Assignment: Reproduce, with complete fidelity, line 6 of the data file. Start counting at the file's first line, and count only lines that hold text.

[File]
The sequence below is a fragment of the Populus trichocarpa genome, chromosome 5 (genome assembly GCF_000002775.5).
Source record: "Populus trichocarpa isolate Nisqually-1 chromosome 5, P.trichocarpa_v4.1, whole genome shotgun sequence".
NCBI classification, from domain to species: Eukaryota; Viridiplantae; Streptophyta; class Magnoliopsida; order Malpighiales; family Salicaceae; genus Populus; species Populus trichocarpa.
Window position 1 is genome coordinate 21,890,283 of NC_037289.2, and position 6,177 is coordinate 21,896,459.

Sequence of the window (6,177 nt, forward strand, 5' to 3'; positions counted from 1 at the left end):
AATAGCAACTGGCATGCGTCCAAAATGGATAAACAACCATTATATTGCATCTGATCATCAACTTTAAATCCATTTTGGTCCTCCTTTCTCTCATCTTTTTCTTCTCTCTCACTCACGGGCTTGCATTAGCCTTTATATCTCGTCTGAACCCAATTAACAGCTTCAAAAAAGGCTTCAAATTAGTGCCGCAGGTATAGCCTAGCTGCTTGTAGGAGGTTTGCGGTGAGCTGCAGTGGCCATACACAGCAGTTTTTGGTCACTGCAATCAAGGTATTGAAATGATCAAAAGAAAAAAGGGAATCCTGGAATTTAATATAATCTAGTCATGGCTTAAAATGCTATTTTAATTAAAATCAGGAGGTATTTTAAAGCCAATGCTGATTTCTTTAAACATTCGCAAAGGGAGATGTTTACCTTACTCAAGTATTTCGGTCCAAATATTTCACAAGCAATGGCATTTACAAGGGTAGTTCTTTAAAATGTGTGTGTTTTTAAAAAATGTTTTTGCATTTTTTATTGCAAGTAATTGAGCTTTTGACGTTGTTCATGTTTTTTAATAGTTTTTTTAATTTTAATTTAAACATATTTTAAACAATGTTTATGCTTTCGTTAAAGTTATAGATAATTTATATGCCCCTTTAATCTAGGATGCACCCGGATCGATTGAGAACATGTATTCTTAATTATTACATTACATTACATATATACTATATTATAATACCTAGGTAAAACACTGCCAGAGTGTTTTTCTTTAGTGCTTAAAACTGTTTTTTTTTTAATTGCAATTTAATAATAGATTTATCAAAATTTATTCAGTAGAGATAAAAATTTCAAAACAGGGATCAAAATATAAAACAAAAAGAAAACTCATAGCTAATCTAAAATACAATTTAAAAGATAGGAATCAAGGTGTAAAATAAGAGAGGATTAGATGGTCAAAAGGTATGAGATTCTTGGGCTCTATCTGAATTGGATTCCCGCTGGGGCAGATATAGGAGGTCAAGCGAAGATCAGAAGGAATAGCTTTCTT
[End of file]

AATAGCAACTGGCATGCGTCCAAAATGGATAAACAACCATTATATTGCATCTGATCATCAACTTTAAATCCATTTTGGTCCTCCTTTCTCTCATCTTTTTCTTCTCTCTCACTCACGGGCTTGCATTAGCCTTTATATCTCGTCTGAACCCAATTAACAGCTTCAAAAAAGGCTTCAAATTAGTGCCGCAGGTATAGCCTAGCTGCTTGTAGGAGGTTTGCGGTGAGCTGCAGTGGCCATACACAGCAGTTTTTGGTCACTGCAATCAAGGTATTGAAATGATCAAAAGAAAAAAGGGAATCCTGGAATTTAATATAATCTAGTCATGGCTTAAAATGCTATTTTAATTAAAATCAGGAGGTATTTTAAAGCCAATGCTGATTTCTTTAAACATTCGCAAAGGGAGATGTTTACCTTACTCAAGTATTTCGGTCCAAATATTTCACAAGCAATGGCATTTACAAGGGTAGTTCTTTAAAATGTGTGTGTTTTTAAAAAATGTTTTTGCATTTTTTATTGCAAGTAATTGAGCTTTTGACGTTGTTCATGTTTTTTAATAGTTTTTTTAATTTTAATTTAAACATATTTTAAACAATGTTTATGCTTTCGTTAAAGTTATAGATAATTTATATGCCCCTTTAATCTAGGATGCACCCGGATCGATTGAGAACATGTATTCTTAATTATTACATTACATTACATATATACTATATTATAATACCTAGGTAAAACACTGCCAGAGTGTTTTTCTTTAGTGCTTAAAACTGTTTTTTTTTTAATTGCAATTTAATAATAGATTTATCAAAATTTATTCAGTAGAGATAAAAATTTCAAAACAGGGATCAAAATATAAAACAAAAAGAAAACTCATAGCTAATCTAAAATACAATTTAAAAGATAGGAATCAAGGTGTAAAATAAGAGAGGATTAGATGGTCAAAAGGTATGAGATTCTTGGGCTCTATCTGAATTGGATTCCCGCTGGGGCAGATATAGGAGGTCAAGCGAAGATCAGAAGGAATAGCTTTCTT